Biometrics Update: More Biometrics Technology at the Airport

Biometrics may replace your passport and boarding pass

Biometrics enthusiasts tell us about a world where travelers no longer need to use physical documents like passports, credit cards, and boarding passes. Instead, biometrics devices would be able to scan your face, eyes, or fingerprints and quickly clear you to go straight to your flight. Does that sounds like science fiction? It’s science reality! Biometrics technology exists, and more and more airports and airlines are incorporating it into security and boarding procedures.

Read on for the latest news about biometrics technology at the airport!

JetBlue Testing Facial Recognition at Boarding

JetBlue has just become the first US airline to test biometrics technology at boarding gates. Starting on June 12, they have been running a test at Boston’s Logan Airport. On some flights from Boston to Aruba, they are allowing travelers to use biometrics instead of presenting their passport and boarding pass at the gate.

The biometrics used by JetBlue rely on facial recognition.  Passengers who agree to try the program will have their photo taken before they board their flight. Their facial features will be checked against data provided by US Customs and Border Patrol. It takes just 5 to 7 seconds for the facial recognition data to be analyzed. When it shows that the face is a match for the passport and airline ticket data in the system, the passenger is allowed to board.

JetBlue’s testing in Boston will run for 45 to 60 days this summer. If the program is successful, the airline will look to expand it to more flights and more airports.

Delta Airlines has also announced that they will test biometrics boarding. They will run a test in Washington, DC, using fingerprint-based biometrics. Their test will be limited only to members of their SkyMiles loyalty program who are also enrolled in the CLEAR system.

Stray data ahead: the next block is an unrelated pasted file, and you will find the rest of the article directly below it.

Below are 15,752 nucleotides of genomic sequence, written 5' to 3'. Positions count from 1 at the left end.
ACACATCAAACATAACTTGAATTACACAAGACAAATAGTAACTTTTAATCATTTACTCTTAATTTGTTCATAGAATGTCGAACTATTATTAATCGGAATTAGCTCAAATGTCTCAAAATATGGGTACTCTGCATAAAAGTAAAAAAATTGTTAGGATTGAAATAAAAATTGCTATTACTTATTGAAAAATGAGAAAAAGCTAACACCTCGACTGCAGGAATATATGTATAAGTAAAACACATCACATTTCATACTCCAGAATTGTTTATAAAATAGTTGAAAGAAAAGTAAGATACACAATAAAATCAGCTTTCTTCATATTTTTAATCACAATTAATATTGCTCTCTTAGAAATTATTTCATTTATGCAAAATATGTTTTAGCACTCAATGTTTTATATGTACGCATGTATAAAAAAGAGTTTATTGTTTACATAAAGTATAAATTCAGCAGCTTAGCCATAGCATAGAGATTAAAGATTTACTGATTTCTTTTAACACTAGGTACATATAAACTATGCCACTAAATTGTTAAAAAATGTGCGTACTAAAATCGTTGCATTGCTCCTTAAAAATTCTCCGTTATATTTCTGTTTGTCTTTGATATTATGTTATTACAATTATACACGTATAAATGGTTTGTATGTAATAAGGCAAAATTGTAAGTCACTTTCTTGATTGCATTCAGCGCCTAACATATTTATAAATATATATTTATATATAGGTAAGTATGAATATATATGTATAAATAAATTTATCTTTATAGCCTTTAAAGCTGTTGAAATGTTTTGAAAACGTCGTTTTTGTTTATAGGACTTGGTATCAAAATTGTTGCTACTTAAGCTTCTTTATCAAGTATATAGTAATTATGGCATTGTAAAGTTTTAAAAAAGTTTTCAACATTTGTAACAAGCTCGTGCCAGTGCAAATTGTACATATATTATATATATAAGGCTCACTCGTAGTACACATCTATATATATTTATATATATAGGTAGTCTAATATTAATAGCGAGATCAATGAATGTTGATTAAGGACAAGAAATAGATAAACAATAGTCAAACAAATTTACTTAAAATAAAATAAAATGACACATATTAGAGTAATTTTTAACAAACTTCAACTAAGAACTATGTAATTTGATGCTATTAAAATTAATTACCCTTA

Dubai Airport Aims to Go Passport-Free with Biometrics Technology

Dubai is well known for having one of the world’s most beautiful airports. Dubai International Airport is also the world’s busiest airport for international arrivals and departures. To keep travel moving smoothly, the government of Dubai is investing heavily in biometrics technology.

Dubai Airport is beautiful and high-tech

Dubai’s government has signed a major agreement with the UK-based technology company ObjectTech. The company has been tasked with creating a system to eliminate the use of passport books at Dubai International Airport. It’s part of Dubai’s “10x Policy,” which embraces digital technology in an effort to keep the nation 10 years ahead of the rest of the world.

When the new technology is fully developed and rolled out, passengers arriving at Dubai International Airport should be able to get off their flights and go directly to baggage claim, without stopping to have their passports reviewed.  Instead, passengers will all be pre-approved for entry using an electronic system. We imagine this pre-approval system will be similar to an eVisa process, applied for online. Biometric scanning will allow passengers to be verified quickly, either at boarding or on arrival.

TSA Trials Fingerprint Screening at Two Airports

This week, the Transportation Security Administration has begun testing fingerprint screening at two US airports. Passengers at Denver International Airport and Atlanta Hartsfield-Jackson International Airport can try the biometric fingerprint screening at the PreCheck security lanes.

The fingerprint screening will occur at the point in the security process when you’d normally pull out your passport and boarding pass. Actually, during the trial, you still do need to show your passport and boarding pass, in addition to having your fingerprints checked! By using the physical documents as a backup, the TSA will be able to test how reliably the biometrics technology is working.

Trials may be extended to other airports. The ultimate goal would be to revamp the initial screening by a TSA security officer. Instead of having passports and tickets manually reviewed, passengers would be able to touch their fingers to a pad and quickly be green-lighted through to the next stage of security.

Have you experienced any of these or other biometrics technology at the airport? Tell us in the comments!


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